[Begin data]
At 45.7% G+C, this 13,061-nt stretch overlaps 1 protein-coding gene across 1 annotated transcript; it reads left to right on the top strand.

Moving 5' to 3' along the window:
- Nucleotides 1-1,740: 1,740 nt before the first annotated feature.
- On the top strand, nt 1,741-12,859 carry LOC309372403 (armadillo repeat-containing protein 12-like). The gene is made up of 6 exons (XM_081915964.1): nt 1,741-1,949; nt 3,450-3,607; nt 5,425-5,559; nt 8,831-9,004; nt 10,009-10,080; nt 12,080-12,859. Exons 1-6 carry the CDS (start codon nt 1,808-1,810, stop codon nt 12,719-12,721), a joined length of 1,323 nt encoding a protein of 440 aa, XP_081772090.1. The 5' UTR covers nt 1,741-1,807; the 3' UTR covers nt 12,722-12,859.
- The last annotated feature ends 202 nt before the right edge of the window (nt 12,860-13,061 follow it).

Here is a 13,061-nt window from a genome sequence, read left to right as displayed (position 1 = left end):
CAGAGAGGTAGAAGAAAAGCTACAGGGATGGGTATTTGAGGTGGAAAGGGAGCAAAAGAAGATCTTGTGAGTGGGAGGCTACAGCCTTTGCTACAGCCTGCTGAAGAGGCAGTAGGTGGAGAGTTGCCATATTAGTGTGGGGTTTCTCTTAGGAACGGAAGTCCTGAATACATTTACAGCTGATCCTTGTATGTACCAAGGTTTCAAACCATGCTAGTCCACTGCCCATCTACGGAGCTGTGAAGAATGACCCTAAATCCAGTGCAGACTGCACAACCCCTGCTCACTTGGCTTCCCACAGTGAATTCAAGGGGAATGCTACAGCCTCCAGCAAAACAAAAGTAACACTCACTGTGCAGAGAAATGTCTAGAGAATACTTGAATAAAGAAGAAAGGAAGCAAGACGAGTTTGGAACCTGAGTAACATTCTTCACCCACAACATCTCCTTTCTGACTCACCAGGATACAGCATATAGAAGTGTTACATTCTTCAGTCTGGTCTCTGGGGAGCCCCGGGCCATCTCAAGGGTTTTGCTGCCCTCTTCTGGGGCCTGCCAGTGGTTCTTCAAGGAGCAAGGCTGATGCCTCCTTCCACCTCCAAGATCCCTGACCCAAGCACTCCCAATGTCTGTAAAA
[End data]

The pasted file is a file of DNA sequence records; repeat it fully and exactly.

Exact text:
At 45.7% G+C, this 13,061-nt stretch overlaps 1 protein-coding gene across 1 annotated transcript; it reads left to right on the top strand.

Moving 5' to 3' along the window:
- Nucleotides 1-1,740: 1,740 nt before the first annotated feature.
- On the top strand, nt 1,741-12,859 carry LOC309372403 (armadillo repeat-containing protein 12-like). The gene is made up of 6 exons (XM_081915964.1): nt 1,741-1,949; nt 3,450-3,607; nt 5,425-5,559; nt 8,831-9,004; nt 10,009-10,080; nt 12,080-12,859. Exons 1-6 carry the CDS (start codon nt 1,808-1,810, stop codon nt 12,719-12,721), a joined length of 1,323 nt encoding a protein of 440 aa, XP_081772090.1. The 5' UTR covers nt 1,741-1,807; the 3' UTR covers nt 12,722-12,859.
- The last annotated feature ends 202 nt before the right edge of the window (nt 12,860-13,061 follow it).

Here is a 13,061-nt window from a genome sequence, read left to right as displayed (position 1 = left end):
CAGAGAGGTAGAAGAAAAGCTACAGGGATGGGTATTTGAGGTGGAAAGGGAGCAAAAGAAGATCTTGTGAGTGGGAGGCTACAGCCTTTGCTACAGCCTGCTGAAGAGGCAGTAGGTGGAGAGTTGCCATATTAGTGTGGGGTTTCTCTTAGGAACGGAAGTCCTGAATACATTTACAGCTGATCCTTGTATGTACCAAGGTTTCAAACCATGCTAGTCCACTGCCCATCTACGGAGCTGTGAAGAATGACCCTAAATCCAGTGCAGACTGCACAACCCCTGCTCACTTGGCTTCCCACAGTGAATTCAAGGGGAATGCTACAGCCTCCAGCAAAACAAAAGTAACACTCACTGTGCAGAGAAATGTCTAGAGAATACTTGAATAAAGAAGAAAGGAAGCAAGACGAGTTTGGAACCTGAGTAACATTCTTCACCCACAACATCTCCTTTCTGACTCACCAGGATACAGCATATAGAAGTGTTACATTCTTCAGTCTGGTCTCTGGGGAGCCCCGGGCCATCTCAAGGGTTTTGCTGCCCTCTTCTGGGGCCTGCCAGTGGTTCTTCAAGGAGCAAGGCTGATGCCTCCTTCCACCTCCAAGATCCCTGACCCAAGCACTCCCAATGTCTGTAAAA